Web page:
Sunday, January 11, 2009

Fudging the message

Polls which confirm the general public antipathy towards the European Union are always good news, and one such appears in The Sunday Telegraph today, carried out by YouGov, commissioned by the Tax Payers Alliance and Global Vision.

Headlined, "Loosen Britain's ties with European Union, say two-thirds of voters", it tells us that almost two-thirds of voters want "a significant loosening" of Britain's ties with the EU including "an end to the supremacy of the European Court of Justice." (One wonders, incidentally, whether all those polled know the difference between the ECJ and the Court of Human Rights - a lot of journos don't.)

As to the detail of the poll, 16 percent of voters want Britain to withdraw from the EU, while 48 percent want a "much looser relationship." Added together this makes 64 percent in favour of weakening Britain's ties with the EU. By contrast, just 22 percent favour full membership including the Lisbon Treaty. Additionally, 64 percent oppose the euro, while 24 percent support membership.

However, the choice between outright withdrawal and "looser ties" is false. Membership of the EU is not an à la carte option where you can pick and choose from existing treaties and reject those bits you don't like, while keeping the others.

In particular, in respect of the supremacy of the ECJ, that is so fundamental to the very essence of the EU that rejecting its dominance would amount to a rejection of the EU in its entirety. You can imagine, say, if you accepted traffic laws, but rejected the authority of any court to fine you for speeding, what would happen. Certainly, the EU could, which is why it would never allow the authority of its "supreme court" to be challenged.

One can see the tactical advantage, though, of posing the "looser ties" question, but it would make much more sense then to have another question. This one should pose to the "looser ties" crowd the scenario that no changes can be made to existing treaties and, therefore, their original choice is not an option. In that scenario, what is the preference: in or out?

The problem is that, for generations, the political classes have fudged it, holding out the false hope of "reform", keeping alive the myth that the EU can be changed into a more acceptable form of construct. It can't, and the EU makes this very clear – "take it or leave it" is its ethos. Buy the whole package or nothing.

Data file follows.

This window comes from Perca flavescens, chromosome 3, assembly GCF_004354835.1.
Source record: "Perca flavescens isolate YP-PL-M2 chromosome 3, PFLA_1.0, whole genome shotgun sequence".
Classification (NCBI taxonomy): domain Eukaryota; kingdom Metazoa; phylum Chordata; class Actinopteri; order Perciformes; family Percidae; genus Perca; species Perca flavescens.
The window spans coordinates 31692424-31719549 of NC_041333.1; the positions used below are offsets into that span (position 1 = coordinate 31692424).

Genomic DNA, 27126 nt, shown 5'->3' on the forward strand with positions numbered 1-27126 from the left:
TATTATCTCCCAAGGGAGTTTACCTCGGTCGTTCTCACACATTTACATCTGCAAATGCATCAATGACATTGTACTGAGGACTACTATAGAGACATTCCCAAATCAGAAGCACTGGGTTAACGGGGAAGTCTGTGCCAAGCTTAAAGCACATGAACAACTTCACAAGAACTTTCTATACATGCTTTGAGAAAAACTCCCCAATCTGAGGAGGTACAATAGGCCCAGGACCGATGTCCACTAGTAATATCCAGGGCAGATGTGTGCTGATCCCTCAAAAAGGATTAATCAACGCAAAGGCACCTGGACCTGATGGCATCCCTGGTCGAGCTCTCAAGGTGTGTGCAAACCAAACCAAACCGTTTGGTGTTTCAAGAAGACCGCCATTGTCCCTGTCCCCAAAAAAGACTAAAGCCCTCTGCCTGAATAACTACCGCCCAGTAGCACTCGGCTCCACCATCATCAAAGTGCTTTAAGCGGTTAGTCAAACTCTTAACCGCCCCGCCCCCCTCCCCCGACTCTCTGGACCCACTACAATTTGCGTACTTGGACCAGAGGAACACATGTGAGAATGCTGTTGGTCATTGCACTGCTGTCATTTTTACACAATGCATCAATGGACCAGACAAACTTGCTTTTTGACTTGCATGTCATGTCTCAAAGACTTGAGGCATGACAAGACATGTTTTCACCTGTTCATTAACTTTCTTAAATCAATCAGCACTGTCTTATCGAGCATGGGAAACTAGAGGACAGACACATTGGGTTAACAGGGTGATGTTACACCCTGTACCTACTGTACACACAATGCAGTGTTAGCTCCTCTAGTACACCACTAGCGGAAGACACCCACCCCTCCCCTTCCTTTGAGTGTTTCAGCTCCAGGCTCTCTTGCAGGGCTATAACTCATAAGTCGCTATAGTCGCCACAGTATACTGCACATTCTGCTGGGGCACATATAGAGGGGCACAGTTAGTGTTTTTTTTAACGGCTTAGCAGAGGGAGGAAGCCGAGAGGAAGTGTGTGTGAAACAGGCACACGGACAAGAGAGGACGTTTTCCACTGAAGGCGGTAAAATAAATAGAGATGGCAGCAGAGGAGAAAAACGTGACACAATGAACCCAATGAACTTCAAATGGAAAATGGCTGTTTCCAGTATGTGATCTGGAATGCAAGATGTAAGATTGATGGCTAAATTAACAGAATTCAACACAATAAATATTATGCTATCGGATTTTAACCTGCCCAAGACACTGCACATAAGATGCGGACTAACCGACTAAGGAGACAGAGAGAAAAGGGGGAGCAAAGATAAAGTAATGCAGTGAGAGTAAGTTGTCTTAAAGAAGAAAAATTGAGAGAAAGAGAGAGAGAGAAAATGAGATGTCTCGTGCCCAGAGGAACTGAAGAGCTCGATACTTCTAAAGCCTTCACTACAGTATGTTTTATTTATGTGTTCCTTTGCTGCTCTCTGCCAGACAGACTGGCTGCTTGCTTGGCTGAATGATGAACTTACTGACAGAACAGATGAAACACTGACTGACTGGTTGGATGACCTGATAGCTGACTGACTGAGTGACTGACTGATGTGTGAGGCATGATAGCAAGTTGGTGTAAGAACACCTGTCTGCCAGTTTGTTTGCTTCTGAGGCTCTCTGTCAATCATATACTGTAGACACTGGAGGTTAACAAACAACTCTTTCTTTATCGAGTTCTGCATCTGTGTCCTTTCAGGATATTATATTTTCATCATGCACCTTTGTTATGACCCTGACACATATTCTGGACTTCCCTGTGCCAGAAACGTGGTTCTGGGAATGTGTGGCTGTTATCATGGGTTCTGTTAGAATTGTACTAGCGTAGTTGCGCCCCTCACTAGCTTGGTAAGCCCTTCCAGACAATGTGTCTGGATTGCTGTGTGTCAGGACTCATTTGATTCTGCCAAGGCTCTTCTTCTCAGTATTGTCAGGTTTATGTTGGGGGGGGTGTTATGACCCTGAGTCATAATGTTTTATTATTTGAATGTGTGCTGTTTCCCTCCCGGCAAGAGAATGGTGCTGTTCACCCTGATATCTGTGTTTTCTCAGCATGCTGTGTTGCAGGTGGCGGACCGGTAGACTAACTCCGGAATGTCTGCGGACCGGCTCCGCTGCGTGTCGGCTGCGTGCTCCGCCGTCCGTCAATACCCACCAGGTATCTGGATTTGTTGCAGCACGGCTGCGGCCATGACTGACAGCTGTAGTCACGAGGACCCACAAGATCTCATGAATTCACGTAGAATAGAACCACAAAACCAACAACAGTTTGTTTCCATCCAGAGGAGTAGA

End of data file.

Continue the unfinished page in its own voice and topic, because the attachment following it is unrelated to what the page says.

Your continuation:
Faced with that stark choice, some "looser ties" advocates would fall by the wayside, unable to countenance the idea of letting go of nanny, but the likelihood is that we would see a much higher proportion than 16 percent who now say they want to leave.

Even then, 16 percent could be electorally significant. Potentially, those who want to leave – despite the massive tide of propaganda that says we can't or shouldn't – could be influenced to vote for a party that promised our departure. And that 16 percent is well over twice the margin between the two main parties. Arguably, the party that made the promise could win the next election.

On the subject of elections, the poll also asks about voting intentions for the euros. It puts the Tories at 35 percent, Labour on 29, Lib-Dims at 15, and UKIP on seven. The Greens get five percent, BNP four, and the Nats also four. These figures are pretty meaningless though. They don't give the "don't knows" and the "don't cares", which probably exceed in number those who would vote for any specific party.

This is borne out by another result, which finds that some 45 percent of voters believe none of the three main political parties adequately reflects their views "on Britain's future relations with the EU." We also get 59 percent wanting ministers to disregard the EU's VAT rules if they feel a further cut in VAT is necessary.

This latter idea is more fudge. But if you don't like fudge, you can take it or leave it. Perhaps we need the EU to be like fudge.